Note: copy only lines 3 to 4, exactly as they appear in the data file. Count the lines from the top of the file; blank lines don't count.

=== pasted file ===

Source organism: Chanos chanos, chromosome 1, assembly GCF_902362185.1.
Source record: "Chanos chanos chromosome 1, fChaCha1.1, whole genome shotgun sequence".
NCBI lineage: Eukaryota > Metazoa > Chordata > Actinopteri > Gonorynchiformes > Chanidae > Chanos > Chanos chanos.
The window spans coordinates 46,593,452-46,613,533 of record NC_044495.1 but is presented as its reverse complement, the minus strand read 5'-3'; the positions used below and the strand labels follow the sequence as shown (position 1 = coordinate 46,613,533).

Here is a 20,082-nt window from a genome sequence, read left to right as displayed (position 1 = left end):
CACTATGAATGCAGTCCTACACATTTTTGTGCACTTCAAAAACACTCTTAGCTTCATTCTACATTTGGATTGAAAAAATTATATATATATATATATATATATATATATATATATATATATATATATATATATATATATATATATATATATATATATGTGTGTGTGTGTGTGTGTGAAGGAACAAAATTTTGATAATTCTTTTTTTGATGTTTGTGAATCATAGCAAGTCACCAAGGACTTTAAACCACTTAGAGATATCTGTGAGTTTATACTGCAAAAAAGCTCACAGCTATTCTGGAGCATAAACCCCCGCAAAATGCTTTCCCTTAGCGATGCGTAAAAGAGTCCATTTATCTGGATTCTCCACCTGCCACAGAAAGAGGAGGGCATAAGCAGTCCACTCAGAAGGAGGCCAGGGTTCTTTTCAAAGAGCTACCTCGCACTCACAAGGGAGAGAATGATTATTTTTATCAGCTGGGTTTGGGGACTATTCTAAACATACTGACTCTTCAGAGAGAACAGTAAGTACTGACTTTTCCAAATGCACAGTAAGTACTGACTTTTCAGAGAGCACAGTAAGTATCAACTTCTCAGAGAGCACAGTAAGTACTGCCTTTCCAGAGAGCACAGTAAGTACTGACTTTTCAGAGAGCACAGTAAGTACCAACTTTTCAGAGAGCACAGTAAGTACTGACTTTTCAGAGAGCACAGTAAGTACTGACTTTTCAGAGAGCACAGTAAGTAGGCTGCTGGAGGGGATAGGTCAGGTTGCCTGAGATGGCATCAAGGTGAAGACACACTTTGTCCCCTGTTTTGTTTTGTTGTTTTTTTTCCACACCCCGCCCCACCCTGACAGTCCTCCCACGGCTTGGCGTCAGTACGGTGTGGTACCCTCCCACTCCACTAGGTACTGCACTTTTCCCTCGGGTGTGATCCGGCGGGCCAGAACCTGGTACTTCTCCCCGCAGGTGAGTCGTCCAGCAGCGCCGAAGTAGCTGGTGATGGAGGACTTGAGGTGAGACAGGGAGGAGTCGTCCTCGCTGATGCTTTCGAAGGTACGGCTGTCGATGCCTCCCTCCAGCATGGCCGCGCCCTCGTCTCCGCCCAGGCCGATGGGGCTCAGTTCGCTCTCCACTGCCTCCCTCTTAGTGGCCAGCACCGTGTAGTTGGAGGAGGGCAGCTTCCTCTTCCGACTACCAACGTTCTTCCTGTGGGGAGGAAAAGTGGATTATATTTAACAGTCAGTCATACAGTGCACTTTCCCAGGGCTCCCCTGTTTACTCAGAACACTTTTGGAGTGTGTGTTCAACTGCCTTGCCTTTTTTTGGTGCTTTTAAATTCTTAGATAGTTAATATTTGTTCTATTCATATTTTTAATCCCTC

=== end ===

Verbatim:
NCBI lineage: Eukaryota > Metazoa > Chordata > Actinopteri > Gonorynchiformes > Chanidae > Chanos > Chanos chanos.
The window spans coordinates 46,593,452-46,613,533 of record NC_044495.1 but is presented as its reverse complement, the minus strand read 5'-3'; the positions used below and the strand labels follow the sequence as shown (position 1 = coordinate 46,613,533).